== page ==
I am so relieved that they will have electricity to help cool their home during this heat wave.As he was leaving, he said “This is the only place that was able to help us”.
Today, we want to share a “Case of the Week” from our Liberty township office north of Youngstown Ohio.
A female veteran was referred to us by our local VA Clinic. This veteran was homeless with two children and a cat. The VA was able to secure housing, but it wouldn’t be available for a few days. She was sent to us to seek help with shelter until the housing became available.
After some searching and negotiating, we set her up in a local hotel. She looked through the Heroes’ Closet clothing and found several articles that would work for her and her family, I watched her carry several bags of clothing to her car. We also gave her food from our food pantries and a gas card for fuel. 
She was very grateful and gave Bob Julian, our Services Director a BIG HUG, not one of those that we give each other like a limp handshake.

FREEDOM!
DO YOU REALLY KNOW WHAT THAT MEANS?
 
Many Americans take their freedom for granted. We have been well protected by our great nation’s armed forces that we so often don’t even realize just how blessed we are to be in these UNITED STATES OF AMERICA.
 
This week’s Case of the Week will help you to better understand the value of freedom, defined as “not being imprisoned, independence, self-determination . . .”
 
Local Prison Helps Veterans’ Outreach with DONATION
 
Most of us can only imagine what it would be like to end up in PRISON…not jail…but PRISON! I think of a place that is dark, dungy, cruel, and dangerous like Sing Sing, Alcatraz, Folsom, and San Quentin. You hear those names in song, movies, and books all of the time.
 
So, with those images in mind, I’d like to share a recent experience we had. A local prison’s Recreational Coordinator reached out to us via our website. The North East Ohio Correctional Center (NEOCC) of Youngstown, was interested in making a donation to our organization. The recently formed Inmate Veterans Group holds fundraisers during the year and wanted to make Veterans’ Outreach their organization to donate the proceeds to.
 
I had no idea that inmates had fundraisers. We were invited to the prison to meet the group and accept their first donation. It is a MEDIUM Security Prison with a capacity of 2,100 inmates! The visit was scheduled late in April 2018. We didn’t know what to expect, but were grateful to be chosen and interested in learning more about the group.
 
We arrived a little early, had no idea of how to enter, what gate to try, and so on. We saw some others entering and just sort of followed. After entering a couple of gates, we went through the security check point where we even had to leave our phones and smart watches behind! We were impressed with the level of security protocols, and the politeness of everyone.
 
We were cordially met by Mr. Colucci, the Recreation Coordinator. He led us through a couple more halls/doors until we ended up in a room with about 20 people in it. It was what I would call a visiting room. The inmates were dressed in blue scrubs and were sitting around the room at various tables. Mr. Colucci and Counselor Silvernail introduced us and then asked us to tell everyone about Veterans’ Outreach.
 
After we talked about how we help veterans in need, we fielded some questions. I have to say that the group was very respectful and interested in what we had to say. Not at all what we would have imagined.
 
One of the questions was, “How can we further help your charity?” I said, “Well…we always can use some volunteers!”
 
Then everyone put their hands up waving in the air and one of the officials said that I am sure that you can get another 2,000 volunteers from here if they were allowed!!! We had allot of chuckling over my offering!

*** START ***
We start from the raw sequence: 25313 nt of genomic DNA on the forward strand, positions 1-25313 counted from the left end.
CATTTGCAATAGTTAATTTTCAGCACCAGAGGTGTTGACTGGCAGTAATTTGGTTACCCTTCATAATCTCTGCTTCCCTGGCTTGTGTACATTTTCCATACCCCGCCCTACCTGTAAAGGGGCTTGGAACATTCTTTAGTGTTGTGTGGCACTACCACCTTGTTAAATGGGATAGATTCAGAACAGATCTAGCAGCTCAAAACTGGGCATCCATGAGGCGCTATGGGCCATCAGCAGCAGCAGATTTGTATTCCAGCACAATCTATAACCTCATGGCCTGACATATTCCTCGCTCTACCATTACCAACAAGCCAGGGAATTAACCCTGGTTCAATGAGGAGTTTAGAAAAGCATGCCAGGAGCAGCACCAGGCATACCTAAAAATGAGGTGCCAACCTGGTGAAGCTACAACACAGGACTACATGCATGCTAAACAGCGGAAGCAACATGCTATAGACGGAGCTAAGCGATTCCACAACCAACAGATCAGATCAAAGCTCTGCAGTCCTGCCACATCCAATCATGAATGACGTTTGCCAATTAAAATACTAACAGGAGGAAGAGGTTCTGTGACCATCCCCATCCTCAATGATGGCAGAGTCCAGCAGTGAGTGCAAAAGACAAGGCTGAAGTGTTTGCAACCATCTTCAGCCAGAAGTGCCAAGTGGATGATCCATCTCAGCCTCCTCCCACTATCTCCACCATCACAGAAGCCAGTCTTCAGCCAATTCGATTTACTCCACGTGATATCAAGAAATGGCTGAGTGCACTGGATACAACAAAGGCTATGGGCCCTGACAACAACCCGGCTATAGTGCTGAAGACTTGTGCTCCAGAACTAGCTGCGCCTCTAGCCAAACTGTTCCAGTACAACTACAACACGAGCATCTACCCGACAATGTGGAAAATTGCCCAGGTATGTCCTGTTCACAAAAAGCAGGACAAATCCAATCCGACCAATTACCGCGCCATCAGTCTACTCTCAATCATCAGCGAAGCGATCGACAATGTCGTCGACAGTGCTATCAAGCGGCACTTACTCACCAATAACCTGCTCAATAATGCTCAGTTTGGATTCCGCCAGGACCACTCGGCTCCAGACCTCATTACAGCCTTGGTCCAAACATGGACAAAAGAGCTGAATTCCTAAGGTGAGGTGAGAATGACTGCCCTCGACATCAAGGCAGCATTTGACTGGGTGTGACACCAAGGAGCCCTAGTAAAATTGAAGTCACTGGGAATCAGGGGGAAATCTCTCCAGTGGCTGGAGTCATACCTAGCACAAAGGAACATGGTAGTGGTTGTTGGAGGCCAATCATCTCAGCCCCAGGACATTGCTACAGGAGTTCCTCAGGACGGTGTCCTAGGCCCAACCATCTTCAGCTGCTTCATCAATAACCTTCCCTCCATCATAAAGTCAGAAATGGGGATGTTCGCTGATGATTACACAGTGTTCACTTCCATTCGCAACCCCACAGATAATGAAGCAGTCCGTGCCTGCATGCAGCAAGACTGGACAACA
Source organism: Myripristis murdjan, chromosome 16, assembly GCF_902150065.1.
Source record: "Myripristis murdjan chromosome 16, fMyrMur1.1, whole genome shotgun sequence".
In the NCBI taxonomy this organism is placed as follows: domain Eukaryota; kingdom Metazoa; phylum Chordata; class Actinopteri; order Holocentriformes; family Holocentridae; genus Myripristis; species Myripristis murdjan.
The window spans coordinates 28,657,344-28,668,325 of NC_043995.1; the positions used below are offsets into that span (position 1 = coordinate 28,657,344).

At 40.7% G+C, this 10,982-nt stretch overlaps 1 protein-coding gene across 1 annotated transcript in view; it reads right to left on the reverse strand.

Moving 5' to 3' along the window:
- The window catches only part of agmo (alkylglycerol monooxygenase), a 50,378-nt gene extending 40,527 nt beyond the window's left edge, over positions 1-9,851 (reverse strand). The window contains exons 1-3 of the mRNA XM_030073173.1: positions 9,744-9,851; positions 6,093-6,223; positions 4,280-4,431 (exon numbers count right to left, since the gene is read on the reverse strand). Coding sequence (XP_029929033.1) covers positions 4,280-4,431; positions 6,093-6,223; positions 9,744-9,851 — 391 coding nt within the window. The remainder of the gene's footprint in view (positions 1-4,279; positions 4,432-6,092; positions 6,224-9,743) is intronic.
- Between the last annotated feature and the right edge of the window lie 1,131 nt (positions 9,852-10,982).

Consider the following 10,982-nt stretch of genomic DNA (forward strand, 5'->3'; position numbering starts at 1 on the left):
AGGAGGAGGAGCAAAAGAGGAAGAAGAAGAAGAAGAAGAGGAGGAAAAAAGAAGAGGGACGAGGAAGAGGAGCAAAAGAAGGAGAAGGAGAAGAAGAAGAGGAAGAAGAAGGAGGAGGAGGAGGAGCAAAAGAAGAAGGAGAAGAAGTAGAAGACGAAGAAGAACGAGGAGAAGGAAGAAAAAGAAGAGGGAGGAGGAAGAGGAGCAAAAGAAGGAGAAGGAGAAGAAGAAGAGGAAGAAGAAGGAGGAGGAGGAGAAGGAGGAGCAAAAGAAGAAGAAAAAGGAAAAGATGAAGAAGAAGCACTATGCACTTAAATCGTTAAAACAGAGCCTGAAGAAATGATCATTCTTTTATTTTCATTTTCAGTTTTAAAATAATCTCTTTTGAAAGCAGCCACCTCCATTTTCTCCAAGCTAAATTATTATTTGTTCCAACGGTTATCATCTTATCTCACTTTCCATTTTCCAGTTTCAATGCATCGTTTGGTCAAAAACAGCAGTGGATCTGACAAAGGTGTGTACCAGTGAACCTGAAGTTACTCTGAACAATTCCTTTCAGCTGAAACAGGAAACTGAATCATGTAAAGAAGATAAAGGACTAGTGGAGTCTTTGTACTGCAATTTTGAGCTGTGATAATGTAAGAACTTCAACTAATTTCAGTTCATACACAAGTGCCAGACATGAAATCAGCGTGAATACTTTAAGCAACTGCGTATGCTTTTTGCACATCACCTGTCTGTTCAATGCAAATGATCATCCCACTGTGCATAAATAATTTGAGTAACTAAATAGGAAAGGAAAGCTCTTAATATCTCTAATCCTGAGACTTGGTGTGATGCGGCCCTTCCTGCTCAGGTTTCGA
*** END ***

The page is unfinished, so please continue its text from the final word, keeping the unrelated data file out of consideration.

Some of the inmates said that they would like to keep on helping whatever way they could. Their time in there can be best used in helping others, especially the vets. We learned that some of the inmate group are very artistic and were trying to think of ways to use that talent to benefit local veterans. We discussed briefly a plan where they could create items that could be sold for additional donations to continue the MISSION. It would be a way for them to give more of themselves to the community’s veterans!
 
The check that was presented was for $666 and some odd change…! I asked, “Couldn’t you add a few cents to get it to $667?” He thought about it, but that wouldn’t be fair! We had a couple of photos taken.
 
We met with the Warden, Mr. LaRose, an ARMY Veteran. He is a great individual with a good grasp on the humanity that he was responsible for. Firm, fair, compassionate, but ready for anything is the way we perceived him.
 
It was a bittersweet experience, looking at those men, not knowing what they had done to be there now, but also realizing that they made a series of poor choices that led to life behind bars. You don’t quite get what that means until you see it for yourself and we were only there for a short time.
 
I think that young people should be required to visit a prison, talk with inmates, and really get an idea of just what it means to be incarcerated! I think it would yield a smaller population in the prisons. Perhaps they would place a higher value on FREEDOM, paid for by our nations armed forces. 
 
We would like to add that the prison was spotless and all of the inmates and the employees were cordial and ingratiating. We especially applaud Mr. Colucci and Counselor Silvernail for reaching out to us and allowing us to be a conduit of veterans helping veterans, even in this type of circumstance.
 
They are already planning the next event, to be held in August of this year. 
 
John Ely, President of Veterans’ Outreach

Limits Fret Veteran in Need

Today’s Case of the Week comes from our Hartselle, AL office written by our EC, Mike Johnson. Recently we had a veteran come in for assistance for his mortgage payment, it was apparent that he was at his wits end and did not know what to do.  He explained that he had been to multiple